WE BELIEVE THERE IS STRENGTH IN COMMUNITY. WE MARVEL AT OUR DIFFERENT PERSPECTIVES AND STRIVE TO LEARN FROM THEM.
SO, LET'S DO THIS KIDS AND MONEY THING TOGETHER.
MEET MARISSA STRATTON, OUR GUEST BLOGGER.
I’m definitely not your girl for planning, and I have the utmost disdain for the the "b word." Ugh. Budgets really are just not my friend (is anyone with me?) But I do have a tremendous desire to model a healthy financial lifestyle for my children because I believe it plays a pivotal role in them being grateful. Raising "caring and grateful" is at the top of my parenting to-do lists.
I have four children, I know…expensive. We are fairly conservative spending money on things for them, and go more in the spend-money-on-experiences route.
That said, I have been anti-device for all five years as a parent. I have often said “my kids will never have their own i-anything.” Multiple times. Now, before I lose you, let me explain, I’m not anti-screen at all, I just think an iPad is a ridiculously elaborate item for a child to have. I don’t even have an iPad. But…I started doing the type of math and budgeting that makes sense to me. I run two businesses out of my home. So a little iPad time [for my kids] started to make sense...cheaper long-term than a nanny, when I only need coverage 10-ish hours a week. Get a lot of work done, everyone’s quiet, everyone’s happy AND on my time. My “they-will-never” was quickly shifting to “am-I-really-going-to-buy-them-an-i-something?”.
My need to get work done with four children at home, coupled with a trip to Tennessee the day after Christmas (ten houuuurrrrs in the car) immediately turned into me stalking Black Friday deals. Those sales just so happened to be another one of my “I-will-nevers,” by the way. After a quick conversation with the grandparents, and great-grandparents on both sides, who were happy to contribute to something that would get continued use, I found myself buying three iPads on Thanksgiving. I know, I don’t even know myself anymore.
We explained on Christmas that the two 5-year-olds and 4-year-old would be getting one big gift from everyone versus a bunch of little gifts. This idea was so genius to me at the time because they didn’t understand the value of things. So in my mind, it was “Yay! Whaaaaatttt??!?!?! We got an iPad!!!!”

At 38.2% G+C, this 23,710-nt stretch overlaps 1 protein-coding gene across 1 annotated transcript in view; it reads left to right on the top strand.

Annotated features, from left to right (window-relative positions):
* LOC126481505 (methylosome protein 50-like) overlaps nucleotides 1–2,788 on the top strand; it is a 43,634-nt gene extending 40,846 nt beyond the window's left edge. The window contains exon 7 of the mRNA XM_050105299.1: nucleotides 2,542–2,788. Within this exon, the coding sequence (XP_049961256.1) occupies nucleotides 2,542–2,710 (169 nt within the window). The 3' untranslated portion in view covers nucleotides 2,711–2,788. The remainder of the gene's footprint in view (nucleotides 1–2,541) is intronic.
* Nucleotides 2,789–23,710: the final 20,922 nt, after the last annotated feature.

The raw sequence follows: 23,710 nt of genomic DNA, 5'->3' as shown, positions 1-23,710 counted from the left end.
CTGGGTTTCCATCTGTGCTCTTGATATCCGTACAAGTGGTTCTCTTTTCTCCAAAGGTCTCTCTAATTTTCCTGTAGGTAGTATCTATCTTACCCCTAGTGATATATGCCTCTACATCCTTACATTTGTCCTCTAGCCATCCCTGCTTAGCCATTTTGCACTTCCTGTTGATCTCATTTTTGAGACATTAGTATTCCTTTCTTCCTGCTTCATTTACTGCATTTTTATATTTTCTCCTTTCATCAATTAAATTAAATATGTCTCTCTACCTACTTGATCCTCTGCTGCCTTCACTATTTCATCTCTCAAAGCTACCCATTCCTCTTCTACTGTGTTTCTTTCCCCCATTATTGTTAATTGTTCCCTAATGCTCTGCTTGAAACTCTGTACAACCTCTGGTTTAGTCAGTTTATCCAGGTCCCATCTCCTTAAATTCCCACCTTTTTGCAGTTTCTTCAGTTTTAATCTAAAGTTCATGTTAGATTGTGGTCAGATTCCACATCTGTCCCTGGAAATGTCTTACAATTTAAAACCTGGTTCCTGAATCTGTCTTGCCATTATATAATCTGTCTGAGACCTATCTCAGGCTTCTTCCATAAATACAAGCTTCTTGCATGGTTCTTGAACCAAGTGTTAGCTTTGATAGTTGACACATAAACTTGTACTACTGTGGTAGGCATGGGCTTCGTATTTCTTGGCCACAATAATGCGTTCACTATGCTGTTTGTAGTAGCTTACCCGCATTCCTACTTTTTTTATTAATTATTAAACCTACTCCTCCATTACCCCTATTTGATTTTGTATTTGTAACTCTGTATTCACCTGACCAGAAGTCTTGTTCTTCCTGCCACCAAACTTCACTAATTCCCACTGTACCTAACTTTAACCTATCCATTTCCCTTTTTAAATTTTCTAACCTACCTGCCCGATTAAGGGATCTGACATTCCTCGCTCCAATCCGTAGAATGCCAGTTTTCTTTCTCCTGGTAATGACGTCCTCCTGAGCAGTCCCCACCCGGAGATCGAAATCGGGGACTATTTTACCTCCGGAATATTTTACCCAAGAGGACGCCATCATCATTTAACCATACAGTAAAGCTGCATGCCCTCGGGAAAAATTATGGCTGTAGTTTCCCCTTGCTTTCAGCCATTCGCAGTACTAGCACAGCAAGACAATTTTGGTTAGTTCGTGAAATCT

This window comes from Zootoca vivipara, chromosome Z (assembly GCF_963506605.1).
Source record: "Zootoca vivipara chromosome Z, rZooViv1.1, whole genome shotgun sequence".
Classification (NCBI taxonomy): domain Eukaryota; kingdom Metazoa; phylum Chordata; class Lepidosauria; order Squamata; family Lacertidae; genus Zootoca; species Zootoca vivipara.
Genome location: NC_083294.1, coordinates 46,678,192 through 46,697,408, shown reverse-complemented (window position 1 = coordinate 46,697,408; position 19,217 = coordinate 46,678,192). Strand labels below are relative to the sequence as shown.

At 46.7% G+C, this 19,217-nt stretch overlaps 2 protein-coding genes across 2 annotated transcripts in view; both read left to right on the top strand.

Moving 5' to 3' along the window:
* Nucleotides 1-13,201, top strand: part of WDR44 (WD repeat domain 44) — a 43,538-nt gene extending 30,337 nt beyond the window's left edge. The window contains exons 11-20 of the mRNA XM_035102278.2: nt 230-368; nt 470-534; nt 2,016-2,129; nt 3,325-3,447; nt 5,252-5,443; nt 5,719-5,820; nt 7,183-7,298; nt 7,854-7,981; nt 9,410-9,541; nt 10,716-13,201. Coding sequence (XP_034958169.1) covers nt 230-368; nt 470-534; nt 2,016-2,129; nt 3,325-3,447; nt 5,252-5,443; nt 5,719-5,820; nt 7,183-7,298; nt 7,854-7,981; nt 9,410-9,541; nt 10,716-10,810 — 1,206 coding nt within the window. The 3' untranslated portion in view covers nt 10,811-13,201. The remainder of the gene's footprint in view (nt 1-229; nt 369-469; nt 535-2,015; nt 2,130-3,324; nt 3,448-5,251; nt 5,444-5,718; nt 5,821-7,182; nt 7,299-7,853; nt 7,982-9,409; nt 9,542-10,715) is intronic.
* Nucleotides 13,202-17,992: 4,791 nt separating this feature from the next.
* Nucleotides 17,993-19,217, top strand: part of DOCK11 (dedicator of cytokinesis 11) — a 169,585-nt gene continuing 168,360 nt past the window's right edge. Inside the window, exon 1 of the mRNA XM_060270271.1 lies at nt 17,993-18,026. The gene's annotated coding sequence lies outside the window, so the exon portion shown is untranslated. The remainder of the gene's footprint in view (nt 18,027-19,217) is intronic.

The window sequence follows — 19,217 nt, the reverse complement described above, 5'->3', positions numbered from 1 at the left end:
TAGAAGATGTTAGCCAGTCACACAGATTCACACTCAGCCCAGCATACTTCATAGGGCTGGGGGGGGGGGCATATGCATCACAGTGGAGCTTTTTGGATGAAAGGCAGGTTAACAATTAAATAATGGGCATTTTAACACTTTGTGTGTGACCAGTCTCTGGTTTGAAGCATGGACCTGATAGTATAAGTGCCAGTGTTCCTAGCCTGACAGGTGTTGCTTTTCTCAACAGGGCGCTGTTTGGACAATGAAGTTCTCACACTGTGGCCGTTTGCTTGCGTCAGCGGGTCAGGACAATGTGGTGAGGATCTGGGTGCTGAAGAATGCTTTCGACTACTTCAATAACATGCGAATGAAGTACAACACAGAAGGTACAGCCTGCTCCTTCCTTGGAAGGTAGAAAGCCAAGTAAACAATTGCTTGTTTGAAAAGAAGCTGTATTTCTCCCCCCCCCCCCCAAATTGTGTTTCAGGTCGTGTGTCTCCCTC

However, they said, “we love our iPads, but do we have any other presents?” Even after the "prep" conversation.
They didn’t say it like brats, in fact, they were sweet about it. It was out of genuine curiosity. It was at that point I realized I had made a mistake. I had “prepped” them by saying they would get one big gift from everyone, but did they take that as one high-dollar gift, or one BIG gift...like a gift the size of Africa? I think they were expecting Africa.
Later that day, we had many conversations about being grateful and thankful for such an elaborate gift. I immediately knew it was my moment to make a change. I resolved right there to talk to them more like adults about their money. I decided to start with my older son, who has carried a pocketful of change since the ripe age of two (after realizing his Daddy and Grandpa did the same) as my example. Every place we went, I asked him to pull out his change. He offered to pay for lunch numerous times…I know, such a lover. This resulted in his twin sister wanting to carry her own money. Then her little sister quickly followed suit, too. We went through menus numerous times, and they not-so-quickly realized that they couldn’t afford much. Ok, they couldn’t afford anything.
While I’m extremely thankful for the ability to get much more work done now that we’re an i things family, I’m so relieved that making a huge purchase has opened my eyes to incorporating an intentional, but effective “can you afford it” discourse. Every time I hear “Mommy, can I buy this?” I’m so pleased that they understand I’m not just saying “no” to their “can we buy this?”, they understand that they just can’t afford it.